By Jamie Shapiro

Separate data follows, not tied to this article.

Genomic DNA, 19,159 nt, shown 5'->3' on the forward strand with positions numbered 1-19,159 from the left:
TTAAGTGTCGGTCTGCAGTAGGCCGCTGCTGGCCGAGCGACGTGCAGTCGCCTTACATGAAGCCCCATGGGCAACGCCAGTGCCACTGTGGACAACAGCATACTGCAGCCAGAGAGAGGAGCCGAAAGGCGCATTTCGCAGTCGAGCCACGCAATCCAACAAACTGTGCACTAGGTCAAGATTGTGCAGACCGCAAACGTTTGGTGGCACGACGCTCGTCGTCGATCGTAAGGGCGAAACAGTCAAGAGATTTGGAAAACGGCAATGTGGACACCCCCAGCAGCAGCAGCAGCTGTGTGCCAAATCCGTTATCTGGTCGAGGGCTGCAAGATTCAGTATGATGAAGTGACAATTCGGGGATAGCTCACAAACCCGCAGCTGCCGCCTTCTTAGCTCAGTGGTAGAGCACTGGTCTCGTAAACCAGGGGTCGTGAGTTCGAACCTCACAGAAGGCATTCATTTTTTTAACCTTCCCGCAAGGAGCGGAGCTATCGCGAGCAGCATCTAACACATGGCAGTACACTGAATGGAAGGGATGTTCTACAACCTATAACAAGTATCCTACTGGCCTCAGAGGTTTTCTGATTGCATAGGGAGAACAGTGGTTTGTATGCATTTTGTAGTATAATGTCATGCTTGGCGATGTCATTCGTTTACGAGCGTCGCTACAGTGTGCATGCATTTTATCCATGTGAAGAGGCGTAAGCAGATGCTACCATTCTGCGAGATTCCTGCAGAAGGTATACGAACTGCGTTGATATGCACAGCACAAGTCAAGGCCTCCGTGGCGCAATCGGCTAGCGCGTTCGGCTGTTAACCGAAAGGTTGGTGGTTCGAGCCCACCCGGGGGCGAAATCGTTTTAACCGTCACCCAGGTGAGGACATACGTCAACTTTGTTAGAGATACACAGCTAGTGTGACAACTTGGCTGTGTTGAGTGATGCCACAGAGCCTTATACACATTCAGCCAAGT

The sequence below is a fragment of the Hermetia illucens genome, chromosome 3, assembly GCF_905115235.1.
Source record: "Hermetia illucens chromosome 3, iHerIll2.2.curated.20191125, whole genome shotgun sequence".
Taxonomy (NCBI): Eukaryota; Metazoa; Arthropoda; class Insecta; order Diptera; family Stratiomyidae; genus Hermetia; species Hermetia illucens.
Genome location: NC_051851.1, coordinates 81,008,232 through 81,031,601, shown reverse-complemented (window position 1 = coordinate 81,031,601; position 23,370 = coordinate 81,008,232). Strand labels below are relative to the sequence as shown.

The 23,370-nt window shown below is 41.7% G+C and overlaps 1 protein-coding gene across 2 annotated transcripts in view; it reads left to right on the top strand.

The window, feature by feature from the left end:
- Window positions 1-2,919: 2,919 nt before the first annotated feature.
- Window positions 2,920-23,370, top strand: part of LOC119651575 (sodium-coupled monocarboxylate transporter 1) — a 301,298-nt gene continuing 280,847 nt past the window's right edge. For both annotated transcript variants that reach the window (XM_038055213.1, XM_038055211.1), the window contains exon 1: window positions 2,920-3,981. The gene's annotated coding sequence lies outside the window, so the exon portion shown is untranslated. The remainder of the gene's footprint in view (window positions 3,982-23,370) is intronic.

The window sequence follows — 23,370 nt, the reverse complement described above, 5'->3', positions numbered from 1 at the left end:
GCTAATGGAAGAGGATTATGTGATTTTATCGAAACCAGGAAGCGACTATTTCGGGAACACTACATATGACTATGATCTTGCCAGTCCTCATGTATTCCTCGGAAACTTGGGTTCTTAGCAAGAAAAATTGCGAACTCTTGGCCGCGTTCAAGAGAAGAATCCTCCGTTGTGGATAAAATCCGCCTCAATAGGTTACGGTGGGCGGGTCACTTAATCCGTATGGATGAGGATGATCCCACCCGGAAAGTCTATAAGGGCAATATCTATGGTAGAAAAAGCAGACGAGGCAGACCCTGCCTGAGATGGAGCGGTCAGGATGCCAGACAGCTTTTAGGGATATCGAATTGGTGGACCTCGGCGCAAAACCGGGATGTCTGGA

I did not know how to pronounce the name Moises. It has been a year and a half since I have taken a Spanish class, and longer since I’ve spoken it conversationally and at length. And here I am, walking through the metal detectors, past bullet proof class and through the room packed with mothers and small children, through the cold halls of Stewart Detention Center on a rainy Saturday afternoon, to speak to a man I have never met. All I know is that he is from El Salvador, and that his name is Moises.The guard leads us into a small room with five chairs opposite five thick panes of plastic. A black telephone hangs beside each chair. I don’t know who is Moises (the visit was set up by a non-profit, “El Refugio,” connecting an inmate who wants a visit but has no visitors, with people like us—the curious and those interested in the massive injustice that is American immigration policy.) Somehow, I walk up to the right pane of plastic, sit down, and pick up the phone. Moises is already sitting, phone in hand.He is a young man, about my age I realize with some surprise. I had imagined an older man, someone weather beaten and defeated. Moises is young, energetic, smiles easily and is anything but defeated. I tell him who I am and how I got to be there in halting Spanish. He introduces himself, tells me he left San Salvador only a month ago, and was only recently put in Stewart. He talks about how insane the prison is, how he feels like he is in a movie, how it can’t be real. He begins to cry. He asks me all about myself, and I tell him. He doesn’t understand why I would want to move to a city far away from my family, to pursue goals that are completely unclear. He marvels at my courage. I tell him my courage is nothing compared to his. He continuously thanks me for coming to see him.We talk about God, how Moises feels closer to Him then ever before. He has time, he tells me, to feel the Spirit. He would not survive, he tells me, without it. He misses his family desperately. He came to Georgia, he tells me, all the way from San Salvador, El Salvador, to meet up with his older brother who is already here working. His plan was to be with his brother and his brother’s family, work, and send money back to his parents, who live in a very difficult situation. He was picked up almost as soon as he got to Georgia, at a roadside check, and placed in Stewart. He is younger then me, only twenty two years old.I try to teach him the “Our Father” in English, and he teaches it to me in Spanish.We say it together. He blesses me. We talk some about sports, girlfriends, and what life is like in our respective home countries. After about forty-five minutes, he asks how many families are waiting to see their husbands. Wanting to give families more opportunity to speak, we decide to end our conversation. Moises is near tears again, and so am I. We hang up and raise palms to the glass, a movie cliché. But it’s real. And Moises does not know when it will end.